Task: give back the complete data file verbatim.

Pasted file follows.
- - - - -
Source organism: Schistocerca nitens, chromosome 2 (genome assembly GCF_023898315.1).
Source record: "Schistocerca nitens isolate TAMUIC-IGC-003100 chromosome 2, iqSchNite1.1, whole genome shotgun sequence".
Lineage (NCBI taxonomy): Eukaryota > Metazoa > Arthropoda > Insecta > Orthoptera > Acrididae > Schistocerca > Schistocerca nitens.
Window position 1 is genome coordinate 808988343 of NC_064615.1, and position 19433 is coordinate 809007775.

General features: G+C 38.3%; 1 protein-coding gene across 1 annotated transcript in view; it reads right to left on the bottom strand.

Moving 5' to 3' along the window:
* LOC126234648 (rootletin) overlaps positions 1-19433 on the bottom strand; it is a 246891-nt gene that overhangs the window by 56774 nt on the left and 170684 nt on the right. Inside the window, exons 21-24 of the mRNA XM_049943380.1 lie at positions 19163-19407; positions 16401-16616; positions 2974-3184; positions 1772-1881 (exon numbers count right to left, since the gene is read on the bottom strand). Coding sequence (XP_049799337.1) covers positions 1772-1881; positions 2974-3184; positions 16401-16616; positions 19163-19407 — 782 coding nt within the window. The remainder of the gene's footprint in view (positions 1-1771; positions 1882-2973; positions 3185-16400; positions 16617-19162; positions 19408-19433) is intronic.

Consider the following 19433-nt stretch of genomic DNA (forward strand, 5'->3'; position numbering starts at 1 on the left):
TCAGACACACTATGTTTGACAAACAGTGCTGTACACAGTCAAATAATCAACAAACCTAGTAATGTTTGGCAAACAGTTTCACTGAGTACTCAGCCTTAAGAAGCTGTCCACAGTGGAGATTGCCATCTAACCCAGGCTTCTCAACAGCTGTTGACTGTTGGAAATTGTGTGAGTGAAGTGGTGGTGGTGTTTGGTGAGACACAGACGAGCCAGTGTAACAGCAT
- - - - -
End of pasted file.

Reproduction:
Source organism: Schistocerca nitens, chromosome 2 (genome assembly GCF_023898315.1).
Source record: "Schistocerca nitens isolate TAMUIC-IGC-003100 chromosome 2, iqSchNite1.1, whole genome shotgun sequence".
Lineage (NCBI taxonomy): Eukaryota > Metazoa > Arthropoda > Insecta > Orthoptera > Acrididae > Schistocerca > Schistocerca nitens.
Window position 1 is genome coordinate 808988343 of NC_064615.1, and position 19433 is coordinate 809007775.

General features: G+C 38.3%; 1 protein-coding gene across 1 annotated transcript in view; it reads right to left on the bottom strand.

Moving 5' to 3' along the window:
* LOC126234648 (rootletin) overlaps positions 1-19433 on the bottom strand; it is a 246891-nt gene that overhangs the window by 56774 nt on the left and 170684 nt on the right. Inside the window, exons 21-24 of the mRNA XM_049943380.1 lie at positions 19163-19407; positions 16401-16616; positions 2974-3184; positions 1772-1881 (exon numbers count right to left, since the gene is read on the bottom strand). Coding sequence (XP_049799337.1) covers positions 1772-1881; positions 2974-3184; positions 16401-16616; positions 19163-19407 — 782 coding nt within the window. The remainder of the gene's footprint in view (positions 1-1771; positions 1882-2973; positions 3185-16400; positions 16617-19162; positions 19408-19433) is intronic.

Consider the following 19433-nt stretch of genomic DNA (forward strand, 5'->3'; position numbering starts at 1 on the left):
TCAGACACACTATGTTTGACAAACAGTGCTGTACACAGTCAAATAATCAACAAACCTAGTAATGTTTGGCAAACAGTTTCACTGAGTACTCAGCCTTAAGAAGCTGTCCACAGTGGAGATTGCCATCTAACCCAGGCTTCTCAACAGCTGTTGACTGTTGGAAATTGTGTGAGTGAAGTGGTGGTGGTGTTTGGTGAGACACAGACGAGCCAGTGTAACAGCAT